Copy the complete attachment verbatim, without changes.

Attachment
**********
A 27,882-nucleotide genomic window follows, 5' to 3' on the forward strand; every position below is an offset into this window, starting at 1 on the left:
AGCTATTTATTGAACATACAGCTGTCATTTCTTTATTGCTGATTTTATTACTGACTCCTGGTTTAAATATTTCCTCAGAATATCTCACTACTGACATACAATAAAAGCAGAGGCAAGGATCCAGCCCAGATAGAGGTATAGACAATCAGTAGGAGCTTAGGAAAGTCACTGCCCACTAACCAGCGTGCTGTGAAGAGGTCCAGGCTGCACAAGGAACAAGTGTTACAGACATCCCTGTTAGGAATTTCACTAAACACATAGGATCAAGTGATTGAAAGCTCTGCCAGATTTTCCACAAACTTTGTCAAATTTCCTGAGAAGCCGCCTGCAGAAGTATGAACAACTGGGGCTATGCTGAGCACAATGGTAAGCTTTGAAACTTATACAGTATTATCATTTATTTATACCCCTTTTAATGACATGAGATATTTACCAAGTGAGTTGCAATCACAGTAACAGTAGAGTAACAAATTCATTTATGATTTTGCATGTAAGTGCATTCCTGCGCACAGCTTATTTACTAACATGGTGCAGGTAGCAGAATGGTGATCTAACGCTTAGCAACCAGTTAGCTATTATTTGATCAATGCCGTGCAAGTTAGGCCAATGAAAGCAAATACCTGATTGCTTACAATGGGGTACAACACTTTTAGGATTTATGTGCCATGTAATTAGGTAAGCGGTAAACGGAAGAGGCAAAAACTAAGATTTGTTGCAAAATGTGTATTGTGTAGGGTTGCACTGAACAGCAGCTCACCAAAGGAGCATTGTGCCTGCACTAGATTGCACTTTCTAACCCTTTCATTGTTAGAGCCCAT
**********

A 27,882-nucleotide genomic window follows, 5' to 3' on the forward strand; every position below is an offset into this window, starting at 1 on the left:
AGCTATTTATTGAACATACAGCTGTCATTTCTTTATTGCTGATTTTATTACTGACTCCTGGTTTAAATATTTCCTCAGAATATCTCACTACTGACATACAATAAAAGCAGAGGCAAGGATCCAGCCCAGATAGAGGTATAGACAATCAGTAGGAGCTTAGGAAAGTCACTGCCCACTAACCAGCGTGCTGTGAAGAGGTCCAGGCTGCACAAGGAACAAGTGTTACAGACATCCCTGTTAGGAATTTCACTAAACACATAGGATCAAGTGATTGAAAGCTCTGCCAGATTTTCCACAAACTTTGTCAAATTTCCTGAGAAGCCGCCTGCAGAAGTATGAACAACTGGGGCTATGCTGAGCACAATGGTAAGCTTTGAAACTTATACAGTATTATCATTTATTTATACCCCTTTTAATGACATGAGATATTTACCAAGTGAGTTGCAATCACAGTAACAGTAGAGTAACAAATTCATTTATGATTTTGCATGTAAGTGCATTCCTGCGCACAGCTTATTTACTAACATGGTGCAGGTAGCAGAATGGTGATCTAACGCTTAGCAACCAGTTAGCTATTATTTGATCAATGCCGTGCAAGTTAGGCCAATGAAAGCAAATACCTGATTGCTTACAATGGGGTACAACACTTTTAGGATTTATGTGCCATGTAATTAGGTAAGCGGTAAACGGAAGAGGCAAAAACTAAGATTTGTTGCAAAATGTGTATTGTGTAGGGTTGCACTGAACAGCAGCTCACCAAAGGAGCATTGTGCCTGCACTAGATTGCACTTTCTAACCCTTTCATTGTTAGAGCCCAT